Are you free to choose? Gender stereotypes and the life path

The first choices people make at a young age have a huge impact on their life trajectory. Once you follow the path, it is difficult to deviate from it. Stereotypes and gender norms among young people influence their choices regarding work, care and learning. These (stereotyped) choices have a significant impact on subsequent outcomes, such as the sector in which a person works and the time of work.

This is evidenced by research by Atria, which investigated the factors that influence the choices of young men and women* in relation to work, care and learning. The report’s findings are based on a survey of more than 1,300 young people between the ages of 25 and 35 in the Netherlands. and two group interviews with young parents.

Read the report here Are you free to choose? Gender stereotypes and the life path [PDF]

Young Dutch people still think about stereotypes

Young Dutch people still have stereotypes of masculinity and femininity.

  • Discount properties (such as ambition, decisiveness, aggression) often attributed to men, and Community spirit features (eg affectionate, sensitive, emotional) more often for women.
  • Both young men and women have stronger stereotypes about their gender.
  • Young adults are more likely than women to believe that gender determines a person’s personality and that this is immutable.
  • Few young Dutch people think that the mother should be primarily responsible for the children.

Gender stereotypes affect young people, especially in the field of study, the professional sector and working hours

Young people who have more gender stereotyped ideas show more gender-stereotypical behavior. However, gender stereotypes are not equally strong in everyone. They affect the choices of young men and women to varying degrees.

  • Young adults are directed more by gender stereotypes and views of gender roles than women are in terms of work, care and education.
  • Male stereotypes are associated with a greater likelihood of obtaining a technical or economic education in men. By doing so we put them on the path to a career in these sectors and to work full time.
  • For women, their views have no bearing on field of study and working hours.
  • Although young adult women are more likely to work part-time jobs than men, this is mainly related to the sector in which they work and the field of study that preceded it.

Division of labor in the family: women have to balance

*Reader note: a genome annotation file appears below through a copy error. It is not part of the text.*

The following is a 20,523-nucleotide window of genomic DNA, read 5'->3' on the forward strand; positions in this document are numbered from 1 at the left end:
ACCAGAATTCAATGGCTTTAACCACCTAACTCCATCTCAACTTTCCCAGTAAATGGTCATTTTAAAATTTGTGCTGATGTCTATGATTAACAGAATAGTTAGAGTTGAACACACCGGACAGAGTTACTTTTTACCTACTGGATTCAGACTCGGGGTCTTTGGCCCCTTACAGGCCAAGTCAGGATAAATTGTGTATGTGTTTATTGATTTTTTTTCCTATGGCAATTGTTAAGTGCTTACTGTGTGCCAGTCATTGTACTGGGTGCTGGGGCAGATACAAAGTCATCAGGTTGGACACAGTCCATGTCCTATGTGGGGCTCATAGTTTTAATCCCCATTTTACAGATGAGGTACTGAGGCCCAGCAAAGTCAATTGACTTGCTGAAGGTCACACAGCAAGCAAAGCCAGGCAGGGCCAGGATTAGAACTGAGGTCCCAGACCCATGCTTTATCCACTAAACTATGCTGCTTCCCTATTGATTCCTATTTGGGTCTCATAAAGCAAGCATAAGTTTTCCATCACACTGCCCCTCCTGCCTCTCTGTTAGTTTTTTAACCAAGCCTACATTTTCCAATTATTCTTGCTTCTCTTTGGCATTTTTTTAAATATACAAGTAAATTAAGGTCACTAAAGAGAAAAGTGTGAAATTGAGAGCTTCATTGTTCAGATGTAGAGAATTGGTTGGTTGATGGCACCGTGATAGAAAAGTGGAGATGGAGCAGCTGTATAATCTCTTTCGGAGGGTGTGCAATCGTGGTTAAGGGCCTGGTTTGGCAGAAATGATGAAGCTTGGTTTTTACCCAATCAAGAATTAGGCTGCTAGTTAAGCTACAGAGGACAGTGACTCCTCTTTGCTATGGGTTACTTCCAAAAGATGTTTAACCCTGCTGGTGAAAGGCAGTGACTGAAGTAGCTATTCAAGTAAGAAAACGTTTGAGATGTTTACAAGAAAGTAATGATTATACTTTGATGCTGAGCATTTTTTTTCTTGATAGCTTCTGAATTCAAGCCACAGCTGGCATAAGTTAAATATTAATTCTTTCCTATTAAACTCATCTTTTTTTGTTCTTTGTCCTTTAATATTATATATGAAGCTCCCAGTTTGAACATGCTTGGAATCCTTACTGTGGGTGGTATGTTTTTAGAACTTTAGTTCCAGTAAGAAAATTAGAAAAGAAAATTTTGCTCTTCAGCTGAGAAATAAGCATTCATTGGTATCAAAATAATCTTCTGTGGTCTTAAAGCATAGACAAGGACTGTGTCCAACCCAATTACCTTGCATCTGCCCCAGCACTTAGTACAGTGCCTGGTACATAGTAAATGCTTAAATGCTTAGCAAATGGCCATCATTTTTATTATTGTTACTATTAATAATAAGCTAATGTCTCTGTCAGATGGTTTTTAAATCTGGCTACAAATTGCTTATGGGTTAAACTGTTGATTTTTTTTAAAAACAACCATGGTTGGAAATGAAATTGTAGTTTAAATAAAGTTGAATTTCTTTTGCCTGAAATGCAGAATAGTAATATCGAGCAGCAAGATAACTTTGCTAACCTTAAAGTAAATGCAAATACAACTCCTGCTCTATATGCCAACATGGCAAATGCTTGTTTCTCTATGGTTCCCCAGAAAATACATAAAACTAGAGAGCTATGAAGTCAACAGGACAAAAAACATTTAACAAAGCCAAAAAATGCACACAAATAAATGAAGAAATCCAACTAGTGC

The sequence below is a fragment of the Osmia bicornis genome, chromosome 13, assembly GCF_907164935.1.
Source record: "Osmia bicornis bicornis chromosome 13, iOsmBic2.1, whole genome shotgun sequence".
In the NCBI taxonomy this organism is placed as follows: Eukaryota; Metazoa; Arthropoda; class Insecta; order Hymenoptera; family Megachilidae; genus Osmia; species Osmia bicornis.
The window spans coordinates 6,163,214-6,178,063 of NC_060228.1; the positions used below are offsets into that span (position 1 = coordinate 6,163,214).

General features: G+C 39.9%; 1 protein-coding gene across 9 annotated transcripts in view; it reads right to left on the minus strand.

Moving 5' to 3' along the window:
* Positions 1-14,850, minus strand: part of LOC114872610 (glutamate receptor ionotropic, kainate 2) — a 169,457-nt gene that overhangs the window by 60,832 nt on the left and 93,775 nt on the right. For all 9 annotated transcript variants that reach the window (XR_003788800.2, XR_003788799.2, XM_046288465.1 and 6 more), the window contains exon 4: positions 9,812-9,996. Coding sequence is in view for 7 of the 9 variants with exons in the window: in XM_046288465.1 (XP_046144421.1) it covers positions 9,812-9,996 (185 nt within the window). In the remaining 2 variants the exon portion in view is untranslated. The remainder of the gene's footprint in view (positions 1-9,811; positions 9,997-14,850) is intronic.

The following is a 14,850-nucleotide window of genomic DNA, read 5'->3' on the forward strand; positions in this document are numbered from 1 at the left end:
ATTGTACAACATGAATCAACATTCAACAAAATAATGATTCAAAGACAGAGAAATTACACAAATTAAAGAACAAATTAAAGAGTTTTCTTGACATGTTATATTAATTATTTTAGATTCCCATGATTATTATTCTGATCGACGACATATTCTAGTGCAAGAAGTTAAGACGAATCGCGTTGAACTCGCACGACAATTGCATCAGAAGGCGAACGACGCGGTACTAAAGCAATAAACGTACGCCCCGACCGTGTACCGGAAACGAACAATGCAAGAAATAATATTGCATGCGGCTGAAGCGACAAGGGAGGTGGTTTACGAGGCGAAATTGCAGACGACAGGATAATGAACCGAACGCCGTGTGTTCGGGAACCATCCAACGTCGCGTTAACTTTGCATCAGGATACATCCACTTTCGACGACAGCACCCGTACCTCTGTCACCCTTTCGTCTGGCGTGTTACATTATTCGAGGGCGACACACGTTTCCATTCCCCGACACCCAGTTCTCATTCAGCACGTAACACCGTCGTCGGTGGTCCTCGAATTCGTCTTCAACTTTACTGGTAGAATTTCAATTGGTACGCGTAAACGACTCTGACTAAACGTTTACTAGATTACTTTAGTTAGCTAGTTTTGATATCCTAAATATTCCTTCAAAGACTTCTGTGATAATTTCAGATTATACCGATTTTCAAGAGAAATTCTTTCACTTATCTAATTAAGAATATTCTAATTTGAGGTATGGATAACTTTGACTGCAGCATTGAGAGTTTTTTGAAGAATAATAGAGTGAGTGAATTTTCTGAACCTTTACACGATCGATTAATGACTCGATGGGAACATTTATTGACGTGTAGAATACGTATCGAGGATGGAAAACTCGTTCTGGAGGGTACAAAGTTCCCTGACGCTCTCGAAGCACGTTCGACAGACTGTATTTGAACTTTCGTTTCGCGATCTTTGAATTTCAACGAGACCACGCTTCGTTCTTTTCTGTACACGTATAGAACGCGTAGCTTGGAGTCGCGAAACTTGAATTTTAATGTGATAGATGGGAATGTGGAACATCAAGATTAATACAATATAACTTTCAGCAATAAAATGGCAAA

• And the stronger the opinions of young adults about the role of gender, the lower their share in the family.
  • Young women always do more housework. They are often more responsible for caring responsibilities than men. Regardless of their opinions and whether or not they have a paid job.
  • Women with traditional ideas about motherhood do more housework and childcare than women with more equal views. But this effect is also stronger in men. Men work less at home if they have a strong ideology of motherhood.
  • So it seems that young mothers who have a traditional ideology of motherhood have the most balance. Between paid work, responsibility for childcare, and expectations about motherhood.

The great influence of past choices on the course of life

The first choices people make at a young age have a huge impact on the course of life. Once you follow the path, it’s hard to get off it:

  • Choosing to study strongly defines the professional sector and thus creates obstacles and opportunities later in life.
  • The sector in which a person works is closely related to whether a person works full-time or part-time. In sectors where many women work, part-time work is the norm. In industries where many men work, full-time employment is the norm.
  • Even if men want to work part-time, it depends on the sector whether or not that is an option.

Plans made by employers can perpetuate inequality

Regulations put in place by government and employers to combat inequality in the labor market and in the household appear to conform to existing social norms and thus perpetuate inequality.

  • Regulations designed to improve the combination of work and care do not encourage the young women in our study to work (or continue working) more or divide care tasks more evenly.
  • Men who take advantage of work and home arrangements, which are intended to facilitate the combination of work and care, have no more care responsibilities. They are more likely to work full time.
  • Men who benefit from childcare programs have a larger share of the family, regardless of their opinions. This is especially true for men in the technical and economic sectors. They generally do minimal housework and often work full time.

Policy Recommendations

The findings of this study call for policies specifically aimed at combating stereotypes at an early age – especially among young people. Employers should also develop plans that include incentives for men to fairly share care responsibilities in the home. This increases the scope for both men and women to follow their own life path. A path not bound by gender stereotypes and gender expectations.

Read the report here Are you free to choose? Gender stereotypes and the life path [PDF]

Read the factsheet here Are you free to choose? [PDF]

* The research report used the binary distinction between men and women, while there are more than two genders and many people do not feel comfortable in the male or female category. This was chosen because social norms around masculinity and femininity and their real impact on people’s lives are central to this research.

Research conducted by: Paula Thijs, Mickey Stegart, Djoike Ardon, Franca Hencamp, Ingrid Durten

Photo: guest idea + photo

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